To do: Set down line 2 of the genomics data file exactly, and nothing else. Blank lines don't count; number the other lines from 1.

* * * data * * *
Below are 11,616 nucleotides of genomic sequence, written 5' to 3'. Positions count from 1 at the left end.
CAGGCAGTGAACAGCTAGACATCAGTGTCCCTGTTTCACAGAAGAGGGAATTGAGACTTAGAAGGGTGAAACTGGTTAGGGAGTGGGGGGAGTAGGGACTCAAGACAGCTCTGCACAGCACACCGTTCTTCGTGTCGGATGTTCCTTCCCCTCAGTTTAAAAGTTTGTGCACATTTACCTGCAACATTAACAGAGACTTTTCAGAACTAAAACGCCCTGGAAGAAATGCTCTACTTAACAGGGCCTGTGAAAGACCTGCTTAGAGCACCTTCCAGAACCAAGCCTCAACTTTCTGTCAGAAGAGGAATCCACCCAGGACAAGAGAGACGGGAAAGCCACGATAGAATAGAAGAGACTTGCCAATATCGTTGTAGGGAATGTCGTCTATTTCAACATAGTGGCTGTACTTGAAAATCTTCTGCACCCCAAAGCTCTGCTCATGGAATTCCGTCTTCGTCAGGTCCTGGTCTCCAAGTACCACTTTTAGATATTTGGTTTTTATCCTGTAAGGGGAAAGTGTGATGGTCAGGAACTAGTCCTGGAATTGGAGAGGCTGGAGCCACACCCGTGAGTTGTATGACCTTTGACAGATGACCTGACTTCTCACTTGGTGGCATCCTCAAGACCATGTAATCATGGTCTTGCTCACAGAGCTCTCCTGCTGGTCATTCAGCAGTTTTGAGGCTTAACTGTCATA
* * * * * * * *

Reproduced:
CAGGCAGTGAACAGCTAGACATCAGTGTCCCTGTTTCACAGAAGAGGGAATTGAGACTTAGAAGGGTGAAACTGGTTAGGGAGTGGGGGGAGTAGGGACTCAAGACAGCTCTGCACAGCACACCGTTCTTCGTGTCGGATGTTCCTTCCCCTCAGTTTAAAAGTTTGTGCACATTTACCTGCAACATTAACAGAGACTTTTCAGAACTAAAACGCCCTGGAAGAAATGCTCTACTTAACAGGGCCTGTGAAAGACCTGCTTAGAGCACCTTCCAGAACCAAGCCTCAACTTTCTGTCAGAAGAGGAATCCACCCAGGACAAGAGAGACGGGAAAGCCACGATAGAATAGAAGAGACTTGCCAATATCGTTGTAGGGAATGTCGTCTATTTCAACATAGTGGCTGTACTTGAAAATCTTCTGCACCCCAAAGCTCTGCTCATGGAATTCCGTCTTCGTCAGGTCCTGGTCTCCAAGTACCACTTTTAGATATTTGGTTTTTATCCTGTAAGGGGAAAGTGTGATGGTCAGGAACTAGTCCTGGAATTGGAGAGGCTGGAGCCACACCCGTGAGTTGTATGACCTTTGACAGATGACCTGACTTCTCACTTGGTGGCATCCTCAAGACCATGTAATCATGGTCTTGCTCACAGAGCTCTCCTGCTGGTCATTCAGCAGTTTTGAGGCTTAACTGTCATA